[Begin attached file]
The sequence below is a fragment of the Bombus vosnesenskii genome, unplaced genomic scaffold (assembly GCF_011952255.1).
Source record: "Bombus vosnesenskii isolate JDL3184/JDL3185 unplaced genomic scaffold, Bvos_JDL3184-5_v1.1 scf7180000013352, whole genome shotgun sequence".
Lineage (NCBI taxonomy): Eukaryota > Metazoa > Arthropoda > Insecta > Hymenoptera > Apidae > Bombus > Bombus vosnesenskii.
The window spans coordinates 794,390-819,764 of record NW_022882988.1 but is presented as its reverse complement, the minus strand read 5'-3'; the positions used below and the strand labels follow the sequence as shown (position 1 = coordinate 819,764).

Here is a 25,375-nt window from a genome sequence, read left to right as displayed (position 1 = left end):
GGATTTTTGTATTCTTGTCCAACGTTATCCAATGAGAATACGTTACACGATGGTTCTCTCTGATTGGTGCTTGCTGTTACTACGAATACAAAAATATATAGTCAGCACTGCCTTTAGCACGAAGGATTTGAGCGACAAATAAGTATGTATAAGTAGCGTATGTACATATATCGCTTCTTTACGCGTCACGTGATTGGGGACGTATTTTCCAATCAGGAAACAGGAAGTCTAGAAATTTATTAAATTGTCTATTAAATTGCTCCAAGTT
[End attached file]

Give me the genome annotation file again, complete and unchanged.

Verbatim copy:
The sequence below is a fragment of the Bombus vosnesenskii genome, unplaced genomic scaffold (assembly GCF_011952255.1).
Source record: "Bombus vosnesenskii isolate JDL3184/JDL3185 unplaced genomic scaffold, Bvos_JDL3184-5_v1.1 scf7180000013352, whole genome shotgun sequence".
Lineage (NCBI taxonomy): Eukaryota > Metazoa > Arthropoda > Insecta > Hymenoptera > Apidae > Bombus > Bombus vosnesenskii.
The window spans coordinates 794,390-819,764 of record NW_022882988.1 but is presented as its reverse complement, the minus strand read 5'-3'; the positions used below and the strand labels follow the sequence as shown (position 1 = coordinate 819,764).

Here is a 25,375-nt window from a genome sequence, read left to right as displayed (position 1 = left end):
GGATTTTTGTATTCTTGTCCAACGTTATCCAATGAGAATACGTTACACGATGGTTCTCTCTGATTGGTGCTTGCTGTTACTACGAATACAAAAATATATAGTCAGCACTGCCTTTAGCACGAAGGATTTGAGCGACAAATAAGTATGTATAAGTAGCGTATGTACATATATCGCTTCTTTACGCGTCACGTGATTGGGGACGTATTTTCCAATCAGGAAACAGGAAGTCTAGAAATTTATTAAATTGTCTATTAAATTGCTCCAAGTT